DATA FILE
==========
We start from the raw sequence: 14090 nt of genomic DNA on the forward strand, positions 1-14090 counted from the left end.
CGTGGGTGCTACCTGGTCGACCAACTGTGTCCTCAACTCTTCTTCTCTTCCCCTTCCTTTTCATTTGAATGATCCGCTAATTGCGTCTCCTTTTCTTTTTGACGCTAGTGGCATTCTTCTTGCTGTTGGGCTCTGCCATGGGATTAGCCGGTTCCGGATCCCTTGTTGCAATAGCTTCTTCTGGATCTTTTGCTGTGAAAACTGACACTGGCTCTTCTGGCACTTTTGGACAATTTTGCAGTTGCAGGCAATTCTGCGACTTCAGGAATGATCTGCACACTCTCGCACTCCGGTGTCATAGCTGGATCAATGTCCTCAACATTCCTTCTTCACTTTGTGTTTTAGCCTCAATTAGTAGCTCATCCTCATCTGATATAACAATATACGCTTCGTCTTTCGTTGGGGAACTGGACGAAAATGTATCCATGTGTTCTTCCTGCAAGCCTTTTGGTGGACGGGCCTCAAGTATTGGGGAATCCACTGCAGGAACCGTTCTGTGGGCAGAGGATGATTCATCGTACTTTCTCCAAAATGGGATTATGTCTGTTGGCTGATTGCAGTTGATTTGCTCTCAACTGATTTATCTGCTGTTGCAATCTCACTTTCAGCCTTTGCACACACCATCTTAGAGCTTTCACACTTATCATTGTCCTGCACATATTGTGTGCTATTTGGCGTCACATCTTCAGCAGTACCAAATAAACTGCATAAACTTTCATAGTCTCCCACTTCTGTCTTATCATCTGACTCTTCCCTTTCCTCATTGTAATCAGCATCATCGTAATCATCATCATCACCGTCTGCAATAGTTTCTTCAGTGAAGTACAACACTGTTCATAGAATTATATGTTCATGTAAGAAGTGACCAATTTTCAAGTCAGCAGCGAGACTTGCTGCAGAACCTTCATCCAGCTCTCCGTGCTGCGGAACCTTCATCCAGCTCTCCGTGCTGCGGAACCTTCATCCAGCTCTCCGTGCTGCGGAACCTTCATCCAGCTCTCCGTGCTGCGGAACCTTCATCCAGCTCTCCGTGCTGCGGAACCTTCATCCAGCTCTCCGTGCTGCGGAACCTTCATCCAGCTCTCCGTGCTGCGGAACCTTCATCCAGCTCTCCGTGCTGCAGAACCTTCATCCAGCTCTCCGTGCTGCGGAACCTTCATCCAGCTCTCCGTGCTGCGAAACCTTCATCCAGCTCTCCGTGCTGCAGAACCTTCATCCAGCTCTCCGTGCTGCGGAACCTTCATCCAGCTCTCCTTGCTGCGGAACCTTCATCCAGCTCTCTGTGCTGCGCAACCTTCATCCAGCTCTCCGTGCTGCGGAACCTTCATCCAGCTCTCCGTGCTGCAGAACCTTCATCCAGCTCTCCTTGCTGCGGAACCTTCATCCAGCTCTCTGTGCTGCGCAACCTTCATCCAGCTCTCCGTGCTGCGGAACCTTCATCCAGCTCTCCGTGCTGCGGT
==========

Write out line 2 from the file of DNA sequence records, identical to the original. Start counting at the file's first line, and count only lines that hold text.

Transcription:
CGTGGGTGCTACCTGGTCGACCAACTGTGTCCTCAACTCTTCTTCTCTTCCCCTTCCTTTTCATTTGAATGATCCGCTAATTGCGTCTCCTTTTCTTTTTGACGCTAGTGGCATTCTTCTTGCTGTTGGGCTCTGCCATGGGATTAGCCGGTTCCGGATCCCTTGTTGCAATAGCTTCTTCTGGATCTTTTGCTGTGAAAACTGACACTGGCTCTTCTGGCACTTTTGGACAATTTTGCAGTTGCAGGCAATTCTGCGACTTCAGGAATGATCTGCACACTCTCGCACTCCGGTGTCATAGCTGGATCAATGTCCTCAACATTCCTTCTTCACTTTGTGTTTTAGCCTCAATTAGTAGCTCATCCTCATCTGATATAACAATATACGCTTCGTCTTTCGTTGGGGAACTGGACGAAAATGTATCCATGTGTTCTTCCTGCAAGCCTTTTGGTGGACGGGCCTCAAGTATTGGGGAATCCACTGCAGGAACCGTTCTGTGGGCAGAGGATGATTCATCGTACTTTCTCCAAAATGGGATTATGTCTGTTGGCTGATTGCAGTTGATTTGCTCTCAACTGATTTATCTGCTGTTGCAATCTCACTTTCAGCCTTTGCACACACCATCTTAGAGCTTTCACACTTATCATTGTCCTGCACATATTGTGTGCTATTTGGCGTCACATCTTCAGCAGTACCAAATAAACTGCATAAACTTTCATAGTCTCCCACTTCTGTCTTATCATCTGACTCTTCCCTTTCCTCATTGTAATCAGCATCATCGTAATCATCATCATCACCGTCTGCAATAGTTTCTTCAGTGAAGTACAACACTGTTCATAGAATTATATGTTCATGTAAGAAGTGACCAATTTTCAAGTCAGCAGCGAGACTTGCTGCAGAACCTTCATCCAGCTCTCCGTGCTGCGGAACCTTCATCCAGCTCTCCGTGCTGCGGAACCTTCATCCAGCTCTCCGTGCTGCGGAACCTTCATCCAGCTCTCCGTGCTGCGGAACCTTCATCCAGCTCTCCGTGCTGCGGAACCTTCATCCAGCTCTCCGTGCTGCGGAACCTTCATCCAGCTCTCCGTGCTGCGGAACCTTCATCCAGCTCTCCGTGCTGCAGAACCTTCATCCAGCTCTCCGTGCTGCGGAACCTTCATCCAGCTCTCCGTGCTGCGAAACCTTCATCCAGCTCTCCGTGCTGCAGAACCTTCATCCAGCTCTCCGTGCTGCGGAACCTTCATCCAGCTCTCCTTGCTGCGGAACCTTCATCCAGCTCTCTGTGCTGCGCAACCTTCATCCAGCTCTCCGTGCTGCGGAACCTTCATCCAGCTCTCCGTGCTGCAGAACCTTCATCCAGCTCTCCTTGCTGCGGAACCTTCATCCAGCTCTCTGTGCTGCGCAACCTTCATCCAGCTCTCCGTGCTGCGGAACCTTCATCCAGCTCTCCGTGCTGCGGT